Newsom Team Releases Revised California High Speed Rail Plan

May 2, 2019

The new chairman of the California High Speed Rail Authority (CHSRA) yesterday released a project status update that fleshes out the plan outlined by new Governor Gavin Newsom (D) in his first State of the State address in February. The plan would focus on completing and implementing high-speed rail service on a 171-mile corridor from Merced in the north to Bakersfield in the south, at a cost of $20.4 billion (which would be all the money available to CHSRA under current law using a conservative estimate of future cap-and-trade revenues). The system could be operable by 2028.

The report summarizes:

…we are making a policy recommendation to pursue a Merced-Fresno-Bakersfield interim operating segment to provide high-speed rail service to Californians at the earliest possible time and in a manner that leverages the maximum degree of connectivity to other improving rail services, while important project development work also continues in other parts of the state…

…This policy recommendation is not a Central Valley line instead of the Silicon Valley to Central Valley Line (Valley to Valley), it is a Central Valley line first—as we work toward completing the Silicon Valley to Central Valley Line and then connecting Bakersfield to Los Angeles. We propose to proceed in a building block approach for delivering the full high-speed rail system as funding becomes available.

A separate study and financial plan by Deutsche Bahn AG (selected by CHSRA in late 2017 as the early train operator (ETO)) is cited extensively in the CHSRA update. It recommended extending the ongoing 119-mile Madera to Shafter construction north to Merced and south into Bakersfield itself. The CHSRA update noted that stopping southbound service at Poplar Avenue in Shafter was a “problem from an operational perspective” and that “The cost addition related to operating down to Bakersfield instead of Poplar is minimal compared to the loss of ridership resulting from the exclusion of high-speed rail service from Bakersfield.” On the north end, by going an extra 34 miles to Merced, the new system could conceivably connect with Altamont Corridor Express (ACE) commuter rail if ACE’s current expansion plans come to fruition.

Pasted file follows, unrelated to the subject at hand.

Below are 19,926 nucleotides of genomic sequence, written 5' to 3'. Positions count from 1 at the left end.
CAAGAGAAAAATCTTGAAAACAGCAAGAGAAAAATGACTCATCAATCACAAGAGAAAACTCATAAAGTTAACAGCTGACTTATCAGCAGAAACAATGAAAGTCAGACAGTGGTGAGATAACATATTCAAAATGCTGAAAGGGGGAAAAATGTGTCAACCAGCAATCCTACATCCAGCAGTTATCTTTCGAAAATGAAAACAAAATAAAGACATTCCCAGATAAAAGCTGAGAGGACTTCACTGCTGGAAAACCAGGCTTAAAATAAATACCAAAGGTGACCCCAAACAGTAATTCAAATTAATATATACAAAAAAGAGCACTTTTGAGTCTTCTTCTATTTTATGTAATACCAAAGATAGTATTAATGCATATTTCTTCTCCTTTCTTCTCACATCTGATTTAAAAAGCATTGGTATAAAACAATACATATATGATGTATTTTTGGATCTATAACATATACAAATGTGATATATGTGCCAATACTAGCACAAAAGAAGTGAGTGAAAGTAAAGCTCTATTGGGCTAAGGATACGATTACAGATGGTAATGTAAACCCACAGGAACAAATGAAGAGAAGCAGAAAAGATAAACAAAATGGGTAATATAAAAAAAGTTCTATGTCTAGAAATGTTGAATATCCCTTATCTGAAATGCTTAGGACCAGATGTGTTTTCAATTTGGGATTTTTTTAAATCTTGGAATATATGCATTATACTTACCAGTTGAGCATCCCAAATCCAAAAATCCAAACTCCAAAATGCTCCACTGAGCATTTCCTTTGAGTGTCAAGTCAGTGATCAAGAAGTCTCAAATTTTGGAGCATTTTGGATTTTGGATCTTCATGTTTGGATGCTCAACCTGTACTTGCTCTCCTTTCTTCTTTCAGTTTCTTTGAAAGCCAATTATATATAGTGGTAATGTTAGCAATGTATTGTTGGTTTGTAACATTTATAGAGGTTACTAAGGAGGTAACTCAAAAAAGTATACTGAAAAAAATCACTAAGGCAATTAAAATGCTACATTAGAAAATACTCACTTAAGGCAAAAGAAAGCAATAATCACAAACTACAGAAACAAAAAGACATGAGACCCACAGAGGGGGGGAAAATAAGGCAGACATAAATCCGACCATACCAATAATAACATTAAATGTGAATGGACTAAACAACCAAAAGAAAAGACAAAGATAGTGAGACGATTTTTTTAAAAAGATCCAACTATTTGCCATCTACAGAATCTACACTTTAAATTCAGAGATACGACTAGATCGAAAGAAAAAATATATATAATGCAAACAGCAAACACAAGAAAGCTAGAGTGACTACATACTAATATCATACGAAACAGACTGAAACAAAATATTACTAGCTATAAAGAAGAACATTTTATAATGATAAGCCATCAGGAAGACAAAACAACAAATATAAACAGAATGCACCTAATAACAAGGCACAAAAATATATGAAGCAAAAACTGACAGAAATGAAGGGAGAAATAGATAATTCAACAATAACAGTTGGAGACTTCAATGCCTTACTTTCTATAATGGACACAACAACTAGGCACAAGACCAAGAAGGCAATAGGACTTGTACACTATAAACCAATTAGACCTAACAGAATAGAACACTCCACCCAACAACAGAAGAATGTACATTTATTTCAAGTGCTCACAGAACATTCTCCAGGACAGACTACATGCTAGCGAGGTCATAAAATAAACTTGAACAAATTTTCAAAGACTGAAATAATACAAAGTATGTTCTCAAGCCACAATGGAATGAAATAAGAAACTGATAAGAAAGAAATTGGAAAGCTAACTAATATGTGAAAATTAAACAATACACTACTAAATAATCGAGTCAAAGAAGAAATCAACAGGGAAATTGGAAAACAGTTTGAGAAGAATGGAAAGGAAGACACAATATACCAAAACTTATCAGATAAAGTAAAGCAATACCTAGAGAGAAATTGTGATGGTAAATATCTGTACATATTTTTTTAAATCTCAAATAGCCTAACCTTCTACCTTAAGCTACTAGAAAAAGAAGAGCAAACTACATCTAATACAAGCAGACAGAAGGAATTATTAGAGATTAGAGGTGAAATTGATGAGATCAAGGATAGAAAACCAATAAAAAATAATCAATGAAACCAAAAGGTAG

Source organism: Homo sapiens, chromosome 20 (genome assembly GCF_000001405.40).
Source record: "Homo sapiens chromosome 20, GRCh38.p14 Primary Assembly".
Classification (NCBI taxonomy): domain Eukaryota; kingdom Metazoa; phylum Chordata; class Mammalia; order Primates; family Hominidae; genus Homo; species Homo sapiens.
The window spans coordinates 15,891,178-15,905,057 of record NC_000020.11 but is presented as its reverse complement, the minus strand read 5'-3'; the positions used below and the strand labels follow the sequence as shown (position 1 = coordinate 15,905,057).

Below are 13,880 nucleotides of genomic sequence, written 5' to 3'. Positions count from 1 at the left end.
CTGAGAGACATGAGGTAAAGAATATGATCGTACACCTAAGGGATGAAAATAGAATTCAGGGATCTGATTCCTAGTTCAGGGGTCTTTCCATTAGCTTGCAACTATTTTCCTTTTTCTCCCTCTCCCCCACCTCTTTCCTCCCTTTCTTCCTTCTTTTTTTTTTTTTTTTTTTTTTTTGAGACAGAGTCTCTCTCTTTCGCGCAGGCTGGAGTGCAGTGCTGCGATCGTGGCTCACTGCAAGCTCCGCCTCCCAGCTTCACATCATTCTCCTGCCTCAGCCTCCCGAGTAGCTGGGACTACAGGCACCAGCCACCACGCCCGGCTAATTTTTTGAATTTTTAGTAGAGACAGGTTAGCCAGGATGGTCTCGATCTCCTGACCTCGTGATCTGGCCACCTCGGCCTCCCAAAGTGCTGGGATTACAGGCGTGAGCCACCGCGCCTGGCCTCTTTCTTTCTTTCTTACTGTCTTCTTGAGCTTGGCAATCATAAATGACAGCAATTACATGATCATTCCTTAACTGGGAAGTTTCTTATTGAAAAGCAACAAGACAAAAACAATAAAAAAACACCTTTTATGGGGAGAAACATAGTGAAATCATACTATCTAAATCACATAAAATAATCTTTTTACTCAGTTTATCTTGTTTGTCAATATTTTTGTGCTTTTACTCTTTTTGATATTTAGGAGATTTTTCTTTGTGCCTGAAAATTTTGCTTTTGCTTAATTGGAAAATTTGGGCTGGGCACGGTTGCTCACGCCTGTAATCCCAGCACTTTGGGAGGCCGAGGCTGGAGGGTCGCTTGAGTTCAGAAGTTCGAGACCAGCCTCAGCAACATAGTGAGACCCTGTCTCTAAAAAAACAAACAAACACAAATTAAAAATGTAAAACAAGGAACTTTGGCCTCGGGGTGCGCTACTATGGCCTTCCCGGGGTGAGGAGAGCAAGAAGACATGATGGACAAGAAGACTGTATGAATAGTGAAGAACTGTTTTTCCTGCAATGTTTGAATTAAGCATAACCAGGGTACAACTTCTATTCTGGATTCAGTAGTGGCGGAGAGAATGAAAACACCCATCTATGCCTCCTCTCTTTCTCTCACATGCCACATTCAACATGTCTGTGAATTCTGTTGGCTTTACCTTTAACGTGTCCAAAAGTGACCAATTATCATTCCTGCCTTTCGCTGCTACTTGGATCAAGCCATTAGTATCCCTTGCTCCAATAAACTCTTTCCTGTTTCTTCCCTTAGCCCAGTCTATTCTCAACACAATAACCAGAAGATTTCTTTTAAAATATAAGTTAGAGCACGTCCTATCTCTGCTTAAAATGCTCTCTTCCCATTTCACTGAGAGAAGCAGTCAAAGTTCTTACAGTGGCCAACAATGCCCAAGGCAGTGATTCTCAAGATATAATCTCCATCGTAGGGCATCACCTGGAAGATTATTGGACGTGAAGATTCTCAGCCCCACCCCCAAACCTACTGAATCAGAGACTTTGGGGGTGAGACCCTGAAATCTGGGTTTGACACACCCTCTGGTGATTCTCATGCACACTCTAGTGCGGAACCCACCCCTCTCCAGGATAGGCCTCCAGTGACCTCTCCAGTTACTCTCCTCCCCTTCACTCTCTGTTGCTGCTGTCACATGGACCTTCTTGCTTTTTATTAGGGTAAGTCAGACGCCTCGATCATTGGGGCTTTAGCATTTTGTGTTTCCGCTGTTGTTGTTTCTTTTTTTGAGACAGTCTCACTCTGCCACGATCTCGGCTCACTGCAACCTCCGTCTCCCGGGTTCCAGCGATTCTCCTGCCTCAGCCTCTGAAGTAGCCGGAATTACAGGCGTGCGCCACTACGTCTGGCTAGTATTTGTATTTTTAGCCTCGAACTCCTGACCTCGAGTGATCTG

Capital costs. The new $20.4 billion cost estimate includes general project overhead, statewide prep work, and the “bookend” improvements of commuter rail infrastructure in the San Francisco and Los Angeles areas that would be necessary for future high speed rail trains to share tracks and stations with existing commuter rail.

High-Speed Rail Costs in the CHSRA 2019 Project Update
Miles State Federal Total
Madera to Shafter 119 $9.4 $3.0 $12.4
Shafter to Bakersfield 18 $1.4 $0.0 $1.4
Merced to Madera 34 $2.5 $0.0 $2.5
Statewide Planning $0.5 $0.4 $0.8
Regional “Bookends” $1.3 $0.0 $1.3
High-Speed Trainsets $0.7 $0.0 $0.7
Other Costs $1.3 $0.0 $1.3
TOTAL COST 171 $17.1 $3.5 $20.4

If one pulls out the statewide planning, the bookends in LA and SF, and the “other costs,” one is left with about $17 billion in capital costs just for the 171-mile Merced-Bakersfield system, which is almost $100 million per mile. (At this point, we note that the Central Valley was picked because it was going to be the section of the statewide system that could be built the quickest and the cheapest.)

The construction cost of the 119-mile initial construction segment between Madera and Shafter has been increased to $12.4 billion in the new update, more than twice the original estimate upon which the federal government made grant agreements in 2010 and 2011:

  • 2011 Business Plan – $6.0 billion
  • 2016 Business Plan – $7.8 billion
  • 2018 Business Plan – $10.6 billion
  • 2019 Update – $12.4 billion

If the state legislature backs the plan by appropriating the remainder of the Proposition 1A bond proceeds, and if the federal government is not successful in trying to claw back the appropriations made in 2009 and 2010 and allocated to the project (see below), then it does appear that the state has the money to complete the system described above: